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|James Kelly’s commercial enterprises are many and varied, but sealing and, increasingly, whaling, are pre-eminent among these.
The abundance of whales in the Derwent estuary and Storm Bay generates a flourishing local industry, with whalers operating from a series of shore stations, of which there is a cluster along the east coast of Bruny Island. These stations are crude low-capital installations, typically consisting of a makeshift lookout tower, a small number of purpose-built and outfitted whaleboats, docking facilities to secure landed whale carcasses, and the cast-iron try-pots in which blubber is rendered down. Whaling is high-risk for the entrepreneurs who back it, and dangerous for the men in the boats.
Kelly is a prominent pioneering figure in the development of shore whaling. He is instrumental in the founding, in 1826, of the Derwent Whaling Club, set up to promote whaling and train prospective whalers. He owns or part-owns five stations, including those nearby, at Bull Bay and Trumpeter Bay, and another at Adventure Bay. He acquires coastal land to the east of here to secure the overview of, and quick access to, the principal whaling grounds of Storm Bay. The cottage ‘Waterview’ (to the east of here), commands the estuarine vista today, and may have been built for this purpose.
In the late 1820s prohibitive duties on oil are removed. This, and the near-extermination of ‘right’ whales in the inshore, sees the emphasis shift to deep-sea whaling. Here, too, Kelly is a pioneer. His epic journeys in Birch’s small brig, Sophia, a decade before colonial involvement in deep-sea whaling becomes really profitable, were usually the only voyages then operating out of Hobart, and even during the shore whaling days, Kelly has ships further afield, sperm whaling in the Tasman Sea. By the 1830s Kelly owns several boats within a large, local fleet. In the 1840s Hobart is the world’s second largest whaling port, and in 1849 there are 49 local whaling ships.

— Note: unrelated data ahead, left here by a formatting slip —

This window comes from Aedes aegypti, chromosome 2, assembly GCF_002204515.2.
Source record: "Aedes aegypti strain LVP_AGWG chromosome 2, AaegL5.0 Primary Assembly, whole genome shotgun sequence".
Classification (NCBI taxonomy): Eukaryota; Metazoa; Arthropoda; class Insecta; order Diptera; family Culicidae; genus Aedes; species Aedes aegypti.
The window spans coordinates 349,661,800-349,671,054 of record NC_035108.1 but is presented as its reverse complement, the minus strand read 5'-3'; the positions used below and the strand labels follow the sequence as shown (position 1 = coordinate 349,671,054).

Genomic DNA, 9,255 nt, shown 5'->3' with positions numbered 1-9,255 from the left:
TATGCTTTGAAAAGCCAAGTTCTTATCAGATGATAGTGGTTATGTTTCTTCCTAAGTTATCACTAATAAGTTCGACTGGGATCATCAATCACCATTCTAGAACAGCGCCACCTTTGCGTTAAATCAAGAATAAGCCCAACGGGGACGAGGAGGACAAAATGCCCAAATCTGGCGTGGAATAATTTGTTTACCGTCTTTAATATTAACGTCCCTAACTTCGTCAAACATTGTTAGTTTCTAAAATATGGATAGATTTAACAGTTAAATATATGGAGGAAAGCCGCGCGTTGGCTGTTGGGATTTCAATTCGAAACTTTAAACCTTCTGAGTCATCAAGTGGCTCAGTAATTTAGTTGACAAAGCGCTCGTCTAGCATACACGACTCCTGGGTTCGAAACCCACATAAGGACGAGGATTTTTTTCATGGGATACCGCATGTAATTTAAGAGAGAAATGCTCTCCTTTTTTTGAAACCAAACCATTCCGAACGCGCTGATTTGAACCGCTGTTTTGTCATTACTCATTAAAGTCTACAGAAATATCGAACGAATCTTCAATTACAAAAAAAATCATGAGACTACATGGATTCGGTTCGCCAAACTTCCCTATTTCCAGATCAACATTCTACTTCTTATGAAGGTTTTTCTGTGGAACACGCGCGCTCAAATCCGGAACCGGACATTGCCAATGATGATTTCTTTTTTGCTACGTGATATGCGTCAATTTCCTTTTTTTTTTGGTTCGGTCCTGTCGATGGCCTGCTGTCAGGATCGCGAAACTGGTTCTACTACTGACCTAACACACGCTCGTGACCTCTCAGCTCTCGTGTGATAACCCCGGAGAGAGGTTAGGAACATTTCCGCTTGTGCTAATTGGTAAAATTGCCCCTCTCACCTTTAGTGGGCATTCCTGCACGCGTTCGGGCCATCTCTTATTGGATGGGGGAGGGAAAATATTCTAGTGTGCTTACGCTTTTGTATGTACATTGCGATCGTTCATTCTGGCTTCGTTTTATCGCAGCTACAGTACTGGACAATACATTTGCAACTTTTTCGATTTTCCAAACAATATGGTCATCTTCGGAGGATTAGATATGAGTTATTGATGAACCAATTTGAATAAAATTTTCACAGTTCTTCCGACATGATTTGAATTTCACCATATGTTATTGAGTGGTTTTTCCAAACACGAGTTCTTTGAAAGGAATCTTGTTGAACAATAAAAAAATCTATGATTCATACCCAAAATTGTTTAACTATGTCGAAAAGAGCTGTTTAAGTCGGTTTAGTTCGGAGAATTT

By now, though, Kelly’s involvement is much reduced. His eldest son is killed while whaling in 1841, and his third son drowns in the Derwent. Hard hit by the economic depression of the early 1840s, and with the ‘right’ whales now gone from the inshore, in 1842 ‘the father and founder of whaling’ (as he is often called) closes his Bruny stations.
Further reading and image sources
Bowden, K.M. (1964), Captain James Kelly of Hobart Town, Melbourne University Press.
Evans, K. (2006), ‘Whaling’, in The Companion to Tasmanian History, Centre for Tasmanian Historical Studies, University of Tasmania. Also available online.
Mercer, P. (2002), A Most Dangerous Occupation, Runnymede Committee, National Trust of Australia (Tasmania), New Town (Tas.).
Nash, M. (2003), The Bay Whalers: Tasmania’s Shore-Based Whaling Industry, Navarine Publishing, Woden (ACT).
Walker, P.B. (compiler) (1986), The Log (of the Circumnavigation of Van Diemen’s Land by Captain James Kelly 1814-1815) and Other Accounts, Government Printer, Hobart.
The William Duke images were sourced from the Tasmanian Archives, where several others can be found.
(Click to enlarge images)